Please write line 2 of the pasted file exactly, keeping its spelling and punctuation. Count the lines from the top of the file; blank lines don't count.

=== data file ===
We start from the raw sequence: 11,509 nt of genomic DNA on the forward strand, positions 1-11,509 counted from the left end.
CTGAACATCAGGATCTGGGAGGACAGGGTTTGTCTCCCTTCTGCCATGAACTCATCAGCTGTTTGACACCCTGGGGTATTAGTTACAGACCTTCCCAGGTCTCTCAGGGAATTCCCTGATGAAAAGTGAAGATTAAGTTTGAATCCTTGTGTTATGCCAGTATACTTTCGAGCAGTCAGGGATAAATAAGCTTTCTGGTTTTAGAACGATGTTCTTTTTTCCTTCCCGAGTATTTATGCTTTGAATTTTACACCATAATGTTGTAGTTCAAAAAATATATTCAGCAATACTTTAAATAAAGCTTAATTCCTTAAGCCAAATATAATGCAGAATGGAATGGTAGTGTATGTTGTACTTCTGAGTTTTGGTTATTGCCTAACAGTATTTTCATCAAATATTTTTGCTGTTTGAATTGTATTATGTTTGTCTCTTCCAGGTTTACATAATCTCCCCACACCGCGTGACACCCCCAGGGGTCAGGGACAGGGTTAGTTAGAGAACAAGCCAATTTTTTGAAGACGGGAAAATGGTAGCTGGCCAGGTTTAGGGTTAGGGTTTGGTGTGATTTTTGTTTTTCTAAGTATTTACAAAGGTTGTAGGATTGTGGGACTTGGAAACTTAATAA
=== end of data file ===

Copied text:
CTGAACATCAGGATCTGGGAGGACAGGGTTTGTCTCCCTTCTGCCATGAACTCATCAGCTGTTTGACACCCTGGGGTATTAGTTACAGACCTTCCCAGGTCTCTCAGGGAATTCCCTGATGAAAAGTGAAGATTAAGTTTGAATCCTTGTGTTATGCCAGTATACTTTCGAGCAGTCAGGGATAAATAAGCTTTCTGGTTTTAGAACGATGTTCTTTTTTCCTTCCCGAGTATTTATGCTTTGAATTTTACACCATAATGTTGTAGTTCAAAAAATATATTCAGCAATACTTTAAATAAAGCTTAATTCCTTAAGCCAAATATAATGCAGAATGGAATGGTAGTGTATGTTGTACTTCTGAGTTTTGGTTATTGCCTAACAGTATTTTCATCAAATATTTTTGCTGTTTGAATTGTATTATGTTTGTCTCTTCCAGGTTTACATAATCTCCCCACACCGCGTGACACCCCCAGGGGTCAGGGACAGGGTTAGTTAGAGAACAAGCCAATTTTTTGAAGACGGGAAAATGGTAGCTGGCCAGGTTTAGGGTTAGGGTTTGGTGTGATTTTTGTTTTTCTAAGTATTTACAAAGGTTGTAGGATTGTGGGACTTGGAAACTTAATAA